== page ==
Examples of his work include his 'collaboration' with H.R.H Queen Elizabeth II on a series of bank notes that were put into circulation for an unsuspecting public to notice in their change. He also painted the portrait of a newly installed Pope Benedict XVI, which was shown for the first time at the Outside Institute in May 2005, as well as on MTV Rome, to critical acclaim.
D*Face was one of fifty artists commissioned to create a 50th anniversary Penguin book cover and is the only urban artist to date to be featured on the front cover of the fine art publication Art Review. His sell out shows Death & Glory, EyeCons, aPOPcalypse now and most recently All your Dreams Belong to Us in New York firmly established D*Face's presence within the global contemporary art market. Whilst retaining his notoriety by putting his work into the public domain around the world, his work also regularly sells at Christies, Sotheby's and Bonhams auction houses.
D*Face recently created the artwork for Christina Aguilera's number one selling album 'Bionic' and in 2005 set up the gallery StolenSpace, which he curates to this day and continues to be London's foremost contemporary urban art gallery.
Photograph © Viktor Vauthier
Fatima Bhutto is a Pakistani-born poet, journalist and social activist.
Fatima graduated from Columbia University in 2004, majoring in Middle Eastern Languages and Cultures and from the School of Oriental and African Studies (SOAS) in 2005 with a Masters in South Asian Government and Politics.
She is the author of three books: Whispers of the Desert, a volume of poetry, 8.50 a.m. 8 October 2005, a collection of first-hand accounts from survivors of the 2005 earthquake in Pakistan and her most recent book, Songs of Blood and Sword, a portrayal of her father, Murtaza Bhutto which spent two months topping best seller lists across Asia.
Fatima also wrote a weekly column for Jang - Pakistan's largest Urdu newspaper and its English sister publication The News – for two years. She covered the Israeli Invasion and war with Lebanon from Lebanon in the summer of 2006 and also reported from Iran in January 2007 and Cuba in April 2008. Fatima's work has appeared in the New Statesman, Daily Beast, Guardian, and The Caravan Magazine.
Photograph © Amean J
Kwame Anthony Appiah
Kwame Anthony Appiah grew up between England and Ghana, in a multi-national family that now includes cousins, nephews, nieces and in-laws on every continent. He studied medical sciences and philosophy as an undergraduate at Clare College, Cambridge. After a year back home in Ghana, he returned to Clare to take the PhD in philosophy. Since finishing his doctoral work, he has taught in the United States, while lecturing often at universities in Europe, Africa and the Americas. In 2002, he started teaching philosophy at Princeton University. His most recent books are Cosmopolitanism: Ethics in a World of Strangers, Experiments in Ethics and The Honor Code: How Moral Revolutions Happen.
When he is not on the road - traveling to discuss his ideas and keeping up with his widely-dispersed family - or busy with his teaching and research at Princeton, Professor Appiah likes to relax at his home in New Jersey, where he and his partner tend small flocks of sheep and ducks. He also works on a number of boards, including, since 2008, as President of the PEN American Center, a writer's organization devoted to advancing free expression and global literary fellowship. One day, he hopes to have the time to finish his fourth novel.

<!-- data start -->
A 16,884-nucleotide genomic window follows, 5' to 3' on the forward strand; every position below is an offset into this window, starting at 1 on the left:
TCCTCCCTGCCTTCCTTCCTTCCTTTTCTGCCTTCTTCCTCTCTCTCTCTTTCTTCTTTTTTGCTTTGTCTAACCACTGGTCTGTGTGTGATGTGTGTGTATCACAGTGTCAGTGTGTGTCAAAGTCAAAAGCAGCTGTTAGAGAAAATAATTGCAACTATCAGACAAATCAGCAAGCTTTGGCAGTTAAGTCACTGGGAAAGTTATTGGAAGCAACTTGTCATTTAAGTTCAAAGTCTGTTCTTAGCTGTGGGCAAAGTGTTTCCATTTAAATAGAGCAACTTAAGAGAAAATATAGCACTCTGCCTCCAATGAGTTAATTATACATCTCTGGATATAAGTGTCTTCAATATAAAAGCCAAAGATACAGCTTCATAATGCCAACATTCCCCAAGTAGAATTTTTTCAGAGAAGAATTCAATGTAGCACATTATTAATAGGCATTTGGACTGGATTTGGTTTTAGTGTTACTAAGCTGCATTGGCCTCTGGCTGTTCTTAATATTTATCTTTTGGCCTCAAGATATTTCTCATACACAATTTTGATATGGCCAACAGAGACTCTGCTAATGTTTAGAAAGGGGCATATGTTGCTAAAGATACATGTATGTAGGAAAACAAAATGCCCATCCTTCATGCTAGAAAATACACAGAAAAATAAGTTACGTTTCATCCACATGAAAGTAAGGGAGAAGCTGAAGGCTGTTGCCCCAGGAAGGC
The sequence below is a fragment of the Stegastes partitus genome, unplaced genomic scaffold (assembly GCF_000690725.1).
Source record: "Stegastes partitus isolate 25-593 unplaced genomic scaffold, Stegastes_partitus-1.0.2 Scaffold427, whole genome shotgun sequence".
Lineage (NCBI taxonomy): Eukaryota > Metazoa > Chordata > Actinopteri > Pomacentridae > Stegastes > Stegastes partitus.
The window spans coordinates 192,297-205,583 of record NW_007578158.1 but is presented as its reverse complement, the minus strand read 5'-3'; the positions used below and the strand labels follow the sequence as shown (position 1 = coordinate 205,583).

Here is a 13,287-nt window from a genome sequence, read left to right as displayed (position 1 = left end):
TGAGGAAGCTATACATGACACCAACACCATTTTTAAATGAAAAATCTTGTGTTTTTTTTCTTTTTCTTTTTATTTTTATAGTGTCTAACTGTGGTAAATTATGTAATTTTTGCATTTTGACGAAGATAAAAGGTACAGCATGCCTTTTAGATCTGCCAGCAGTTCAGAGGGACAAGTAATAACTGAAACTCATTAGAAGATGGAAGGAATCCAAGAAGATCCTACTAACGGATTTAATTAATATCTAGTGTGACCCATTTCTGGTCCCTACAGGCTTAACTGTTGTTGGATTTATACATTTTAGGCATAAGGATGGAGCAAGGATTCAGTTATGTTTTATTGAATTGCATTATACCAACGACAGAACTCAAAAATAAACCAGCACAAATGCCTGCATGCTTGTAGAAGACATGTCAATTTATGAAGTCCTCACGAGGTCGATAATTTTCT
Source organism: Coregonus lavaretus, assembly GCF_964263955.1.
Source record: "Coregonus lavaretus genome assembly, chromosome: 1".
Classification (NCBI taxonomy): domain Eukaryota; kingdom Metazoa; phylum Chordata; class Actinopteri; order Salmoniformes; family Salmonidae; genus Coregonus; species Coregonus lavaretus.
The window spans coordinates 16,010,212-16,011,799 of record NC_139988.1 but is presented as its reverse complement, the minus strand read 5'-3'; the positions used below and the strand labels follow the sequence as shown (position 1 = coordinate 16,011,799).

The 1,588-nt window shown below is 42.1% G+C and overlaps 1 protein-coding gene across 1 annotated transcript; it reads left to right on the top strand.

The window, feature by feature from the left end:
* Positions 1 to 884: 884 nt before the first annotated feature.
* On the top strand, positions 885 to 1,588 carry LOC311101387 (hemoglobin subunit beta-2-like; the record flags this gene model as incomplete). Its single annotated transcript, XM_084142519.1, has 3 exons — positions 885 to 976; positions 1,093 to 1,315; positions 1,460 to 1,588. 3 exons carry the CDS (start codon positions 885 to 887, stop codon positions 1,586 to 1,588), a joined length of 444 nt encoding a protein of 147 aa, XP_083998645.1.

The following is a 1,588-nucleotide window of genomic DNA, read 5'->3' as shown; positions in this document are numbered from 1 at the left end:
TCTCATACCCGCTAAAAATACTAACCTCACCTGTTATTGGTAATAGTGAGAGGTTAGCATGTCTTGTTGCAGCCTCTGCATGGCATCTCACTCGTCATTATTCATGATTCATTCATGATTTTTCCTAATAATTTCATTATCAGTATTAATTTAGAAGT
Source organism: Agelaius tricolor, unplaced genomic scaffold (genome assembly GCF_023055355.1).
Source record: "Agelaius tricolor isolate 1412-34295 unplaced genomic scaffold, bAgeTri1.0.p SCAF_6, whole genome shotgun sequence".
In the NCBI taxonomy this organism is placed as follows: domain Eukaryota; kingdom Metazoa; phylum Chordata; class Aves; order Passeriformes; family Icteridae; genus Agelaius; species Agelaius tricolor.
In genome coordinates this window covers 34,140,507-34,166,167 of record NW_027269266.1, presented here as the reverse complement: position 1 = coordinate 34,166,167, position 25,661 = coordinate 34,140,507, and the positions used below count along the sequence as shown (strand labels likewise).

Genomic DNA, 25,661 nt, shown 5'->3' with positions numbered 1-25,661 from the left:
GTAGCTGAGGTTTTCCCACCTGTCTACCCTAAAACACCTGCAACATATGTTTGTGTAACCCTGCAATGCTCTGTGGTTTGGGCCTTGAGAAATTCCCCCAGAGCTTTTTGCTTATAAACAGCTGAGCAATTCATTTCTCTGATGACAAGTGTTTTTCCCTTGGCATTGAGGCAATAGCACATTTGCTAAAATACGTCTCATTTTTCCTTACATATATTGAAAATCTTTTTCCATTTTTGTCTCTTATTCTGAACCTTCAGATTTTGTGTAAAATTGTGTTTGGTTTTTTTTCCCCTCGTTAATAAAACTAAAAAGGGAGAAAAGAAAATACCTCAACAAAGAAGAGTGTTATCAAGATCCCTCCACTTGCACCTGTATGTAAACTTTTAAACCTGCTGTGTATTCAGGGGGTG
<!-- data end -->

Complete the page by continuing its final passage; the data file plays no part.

Salman Rushdie is the author of ten novels including Midnight's Children (which was awarded the Booker Prize in 1981). He is also the author of a book of stories, and three works of non-fiction – Imaginary Homelands, The Jaguar Smile, and Step Across This Line. He is the co-editor of Mirrorwork, an anthology of contemporary Indian writing.
A Fellow of the British Royal Society of Literature, Salman Rushdie has received, among other honours, the Whitbread Prize for Best Novel (twice), the Writers' Guild Award, the James Tait Black Prize, the European Union's Aristeion Prize for Literature, Author of the Year Prizes in both Britain and Germany, and the French Prix du Meilleur Livre Étrange.
He holds honorary doctorates and fellowships at six European and six American universities, is an Honorary Professor in the Humanities at M.I.T, and Distinguished Writer in Residence at Emory University. He has received the Freedom of the City in Mexico City, Strasbourg and El Paso, and the Edgerton Prize of the American Civil Liberties Union. He holds the rank of Commander in the Order of Arts and Letters – France's highest artistic honour.
Between 2004 and 2006 he served as President of PEN American Center, and continues to work as President of the PEN World Voices International Literary Festival, which he helped to create. In June 2007 he received a Knighthood in the Queen's Birthday Honours. In 2008 he became a member of the American Academy of Arts and Letters and was named a Library Lion of the New York Public Library.
Professor Lourdes Arizpe
Professor Lourdes Arizpe is former Assistant Director General for Culture at UNESCO, and is presently professor and researcher at its Regional Center for Multidisciplinary Research with the National Autonomous University of Mexico. A graduate of the London School of Economics and Political Science, she directed the Museo Nacional de Culturas Populares. While Secretary of the Mexican Science Academy, she was also director of the Institute of Anthropological Research at the National University of Mexico.